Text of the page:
What does it mean to be thankful, especially when we are faced with difficult situations and challenges?
In a recent blog post, I shared the story of my life.
My life has been filled with many blessings and wonderful moments, but one of its central themes has been loss: the loss of close relationships, with my mother, two husbands, and two of my children who died before they were born. And there have been other losses too: my best friend died of cancer in 2009. I had to move out of my home of 20 years, because it kept getting broken into. I have not been able to get a new job in the past 8 years, despite my two Master’s degrees and award-winning work record and multiple areas of professional skill.
My second husband and I had to get divorced, even though we didn’t want to. I loved him with all my heart and soul, and he loved me. But we had explored all paths and could not find any way to build a life together, that would work out well and be acceptable to everyone that we both loved and cared about. And so we set aside our personal happiness and hopes and dreams, for the sake of a larger whole.
So. Deep breath. Here I am: divorced for the second time. Alone. Without a job, or the prospect of getting a job. Unlikely to ever have grandchildren.
And what’s worse is, this is all my fault. I brought this on myself. I could have stayed at my safe, secure and wonderful job, instead of retiring so I could go halfway around the world seeking a new beginning and following my heart. I reached for the brass ring… or the gold ring, actually…but I wasn’t able to hold onto it. So here I am, broken and bleeding and alone. And it is all my fault.
That is the message that I got, loud and clear, straight from the Source of All that is, when I turned to God and asked, in the face of all of the above: “What do YOU want me to do?”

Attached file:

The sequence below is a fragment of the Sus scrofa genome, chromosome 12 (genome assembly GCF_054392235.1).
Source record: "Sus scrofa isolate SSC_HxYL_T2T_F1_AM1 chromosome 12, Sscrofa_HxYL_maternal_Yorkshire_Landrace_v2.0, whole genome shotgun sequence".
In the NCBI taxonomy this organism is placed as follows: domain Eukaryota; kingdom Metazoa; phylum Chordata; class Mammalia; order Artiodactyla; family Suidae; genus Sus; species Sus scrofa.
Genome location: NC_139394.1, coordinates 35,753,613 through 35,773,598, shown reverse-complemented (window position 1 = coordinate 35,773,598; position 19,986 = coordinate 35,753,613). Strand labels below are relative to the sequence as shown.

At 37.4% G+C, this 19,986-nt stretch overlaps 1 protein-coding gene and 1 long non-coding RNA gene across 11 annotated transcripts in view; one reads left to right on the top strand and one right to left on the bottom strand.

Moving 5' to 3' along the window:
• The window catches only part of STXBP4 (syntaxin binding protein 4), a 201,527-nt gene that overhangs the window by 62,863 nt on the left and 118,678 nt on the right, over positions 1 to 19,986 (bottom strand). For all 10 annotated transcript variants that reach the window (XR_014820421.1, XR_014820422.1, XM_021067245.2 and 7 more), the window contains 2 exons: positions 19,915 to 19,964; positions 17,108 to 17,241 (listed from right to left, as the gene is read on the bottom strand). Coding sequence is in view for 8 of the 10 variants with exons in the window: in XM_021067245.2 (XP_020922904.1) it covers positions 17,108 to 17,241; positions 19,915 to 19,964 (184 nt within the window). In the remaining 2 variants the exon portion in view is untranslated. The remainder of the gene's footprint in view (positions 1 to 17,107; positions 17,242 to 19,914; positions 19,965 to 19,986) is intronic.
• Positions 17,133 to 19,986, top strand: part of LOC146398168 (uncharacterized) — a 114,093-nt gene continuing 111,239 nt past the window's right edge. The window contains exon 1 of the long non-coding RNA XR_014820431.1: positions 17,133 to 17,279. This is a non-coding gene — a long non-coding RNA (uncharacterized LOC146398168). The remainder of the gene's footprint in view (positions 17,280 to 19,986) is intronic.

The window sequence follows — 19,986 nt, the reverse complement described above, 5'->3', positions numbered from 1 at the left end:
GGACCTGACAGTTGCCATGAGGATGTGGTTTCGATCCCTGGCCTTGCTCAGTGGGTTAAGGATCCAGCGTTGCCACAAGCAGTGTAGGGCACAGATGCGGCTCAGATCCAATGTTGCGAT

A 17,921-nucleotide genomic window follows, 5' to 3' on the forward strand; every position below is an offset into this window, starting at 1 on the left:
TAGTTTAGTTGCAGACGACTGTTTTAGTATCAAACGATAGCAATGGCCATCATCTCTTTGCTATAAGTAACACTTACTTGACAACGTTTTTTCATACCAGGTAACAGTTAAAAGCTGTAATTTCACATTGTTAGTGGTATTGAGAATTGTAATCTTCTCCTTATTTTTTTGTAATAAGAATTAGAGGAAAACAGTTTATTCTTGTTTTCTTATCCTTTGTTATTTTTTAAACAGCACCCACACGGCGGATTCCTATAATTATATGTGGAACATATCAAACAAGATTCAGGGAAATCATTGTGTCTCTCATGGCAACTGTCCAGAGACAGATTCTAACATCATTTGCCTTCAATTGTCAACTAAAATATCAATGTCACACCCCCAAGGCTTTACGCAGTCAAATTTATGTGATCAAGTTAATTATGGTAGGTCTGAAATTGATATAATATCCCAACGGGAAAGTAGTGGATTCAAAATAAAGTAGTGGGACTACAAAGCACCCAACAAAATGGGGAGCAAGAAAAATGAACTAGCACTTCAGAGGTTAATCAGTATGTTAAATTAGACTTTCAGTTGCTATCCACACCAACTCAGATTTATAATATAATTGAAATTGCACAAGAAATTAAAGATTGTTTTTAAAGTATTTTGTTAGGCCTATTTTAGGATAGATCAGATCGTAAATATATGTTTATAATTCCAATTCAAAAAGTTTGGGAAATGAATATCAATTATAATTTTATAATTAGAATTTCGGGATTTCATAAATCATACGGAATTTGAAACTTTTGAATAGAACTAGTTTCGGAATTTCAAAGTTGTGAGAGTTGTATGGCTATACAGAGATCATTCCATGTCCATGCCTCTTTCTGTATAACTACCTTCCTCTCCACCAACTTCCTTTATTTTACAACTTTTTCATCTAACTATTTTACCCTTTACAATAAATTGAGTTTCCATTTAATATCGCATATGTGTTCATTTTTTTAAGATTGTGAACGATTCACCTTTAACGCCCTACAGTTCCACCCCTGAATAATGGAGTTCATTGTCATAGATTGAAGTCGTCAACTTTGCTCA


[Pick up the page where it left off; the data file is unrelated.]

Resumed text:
What does it mean to be thankful in the face of loss? Not just one loss, but repeated, multiple losses?
What does it mean to be thankful in the face of losses that keep rubbing salt in our wounds?
What does it mean to be thankful when you’ve ALREADY been thankful, and optimistic, and positive, and brave, when you’ve ALREADY picked yourself up and tried again… and failed, again?
It’s easy to be thankful when everything is going right. Or, is it?
That too is actually hard. Many people have trouble believing their luck, accepting a compliment, letting good things come into their lives. So we will be working on being thankful when things are going well, too.
But first let’s start with the really hard stuff: what does it mean to be thankful in the face of overwhelming disappointment and loss? What does it mean to be thankful in the face of grief?
And beyond our personal situations, what does it mean to be thankful in the midst of world events that are unfolding around us, some of which involve human tragedy on an almost inconceivable scale?
What does it mean to be thankful as we watch our planet skidding towards doom, whether we interpret “doom” from a scriptural or scientific point of view?
These are not easy times that we are living in.
One reason I was optimistic enough to retire from my job and live overseas for a year, was that the last time I had gone job hunting had been in 1996. Not only was I younger myself then, and therefore unaware of age discrimination, but the economy was robust and there were jobs to be had.